NEW YORK – Copy number changes can predict esophageal cancer in patients with a precursor condition years before it would otherwise be detected, a new study has found.
As copy number alterations are often found in tumor tissue, but rarely in normal tissue, researchers led by the University of Cambridge's Rebecca Fitzgerald examined whether they could herald the development of esophageal adenocarcinoma among individuals with Barrett's esophagus. While Barrett's esophagus is a precursor condition to esophageal adenocarcinoma, not all patients progress to that stage — only about 0.3 percent of Barrett's esophagus patients develop esophageal adenocarcinoma each year.
By assessing copy number changes among Barrett's esophagus patients who progressed to esophageal adenocarcinoma and those who did not, the researchers developed a model to predict disease progression. As they reported on Monday in Nature Medicine, they found that these genomic changes could occur 10 years before histopathological transformation, indicating that genomic surveillance and classification could enable earlier treatment.
"This demonstrates that genomic risk stratification has a realistic potential to enable earlier intervention for high-risk conditions, and at the same time reduce the intensity of monitoring and even reduce overtreatment in cases of stable disease," Fitzgerald and her colleague wrote in their paper.
The researchers conducted shallow whole-genome sequencing — to an average depth of 0.4X — on a retrospective case-control cohort of 88 patients. More than 770 endoscopy samples had been collected from the patients during clinical surveillance of Barrett's esophagus. The researchers noted they used shallow whole-genome sequencing as it not only gave a genome-wide view of copy number changes but also had been optimized for use on formalin-fixed paraffin-embedded samples.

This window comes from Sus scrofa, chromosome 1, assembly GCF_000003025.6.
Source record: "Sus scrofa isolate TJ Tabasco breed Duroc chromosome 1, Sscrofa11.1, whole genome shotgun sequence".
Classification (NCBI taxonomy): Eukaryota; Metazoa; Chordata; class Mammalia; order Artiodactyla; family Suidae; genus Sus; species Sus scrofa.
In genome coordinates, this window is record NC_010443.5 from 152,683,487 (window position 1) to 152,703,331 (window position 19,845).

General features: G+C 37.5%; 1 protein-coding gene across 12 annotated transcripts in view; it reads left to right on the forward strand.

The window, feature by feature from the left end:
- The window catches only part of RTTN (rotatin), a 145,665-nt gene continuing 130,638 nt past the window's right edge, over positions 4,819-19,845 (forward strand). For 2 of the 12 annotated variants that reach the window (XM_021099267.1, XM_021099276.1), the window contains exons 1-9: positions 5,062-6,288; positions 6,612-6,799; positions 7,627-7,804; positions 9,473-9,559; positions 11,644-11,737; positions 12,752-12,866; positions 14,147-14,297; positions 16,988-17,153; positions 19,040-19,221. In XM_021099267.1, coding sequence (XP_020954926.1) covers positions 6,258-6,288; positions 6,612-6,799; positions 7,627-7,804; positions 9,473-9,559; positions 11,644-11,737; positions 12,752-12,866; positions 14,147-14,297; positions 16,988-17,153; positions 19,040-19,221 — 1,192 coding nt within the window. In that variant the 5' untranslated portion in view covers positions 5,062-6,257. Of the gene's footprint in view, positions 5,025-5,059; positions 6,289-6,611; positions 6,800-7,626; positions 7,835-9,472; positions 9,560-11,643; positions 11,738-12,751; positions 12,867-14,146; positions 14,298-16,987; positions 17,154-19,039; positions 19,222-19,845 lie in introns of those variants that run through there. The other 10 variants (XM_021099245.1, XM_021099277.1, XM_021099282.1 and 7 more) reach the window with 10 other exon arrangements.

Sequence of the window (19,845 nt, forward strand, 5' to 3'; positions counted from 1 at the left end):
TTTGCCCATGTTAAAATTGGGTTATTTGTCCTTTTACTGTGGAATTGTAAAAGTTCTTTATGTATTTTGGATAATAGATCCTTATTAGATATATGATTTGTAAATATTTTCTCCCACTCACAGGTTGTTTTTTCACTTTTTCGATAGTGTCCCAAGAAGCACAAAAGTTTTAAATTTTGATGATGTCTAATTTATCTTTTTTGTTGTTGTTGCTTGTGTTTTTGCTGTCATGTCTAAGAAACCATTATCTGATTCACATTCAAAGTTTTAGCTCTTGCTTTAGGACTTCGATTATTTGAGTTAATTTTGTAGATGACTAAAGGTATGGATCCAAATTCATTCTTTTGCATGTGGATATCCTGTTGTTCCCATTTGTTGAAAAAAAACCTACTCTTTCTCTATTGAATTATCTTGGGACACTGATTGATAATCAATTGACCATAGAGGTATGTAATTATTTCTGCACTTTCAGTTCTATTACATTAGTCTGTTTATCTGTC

Overall, they found that samples from patients whose disease progressed to cancer exhibited generalized disorder across their genomes.
Based on the copy number data they generated and a measure of overall complexity, the researchers developed an elastic-net-regularized logistic regression model of progression and classification of disease. They validated the model in an independent cohort of 76 patients and orthogonally validated it using SNP array samples from 248 patients.
The samples in their cohort with the highest relative risk were more than 20 times more likely to progress to esophageal cancer, while those with the lowest relative risk were 10 times less likely than average to have their disease progress. Using this, the researchers developed low, moderate, and high risk classifications, which they also applied to their validation cohort.
Slightly more than half the samples — 55 percent — from patients who did not progress were classified as low risk using the researchers' model. At the same time, 77 percent of the samples from patients who did progress were classified as high risk.
Additionally, when the researchers assessed samples collected from patients throughout their disease history, they noted that most samples from patients who progressed were classified as high-risk over that entire timeframe while samples from patients who did not progress were consistently classified as low risk. About half the patients who progressed had samples deemed high risk from more than eight years before transformation.
When analyzed in conjunction with current Barrett's esophagus management guidelines, the researchers estimated that their approach would have led 54 percent of patients who progressed to receive earlier treatment. Meanwhile, they also estimated that of the patients who did not progress, 51 percent would have had less frequent endoscopies if their model had been applied.
The researchers cautioned, though, that this analysis relies on a relatively small cohort and that future studies with more longitudinal genomic data are needed to improve the sensitivity and specificity of their model.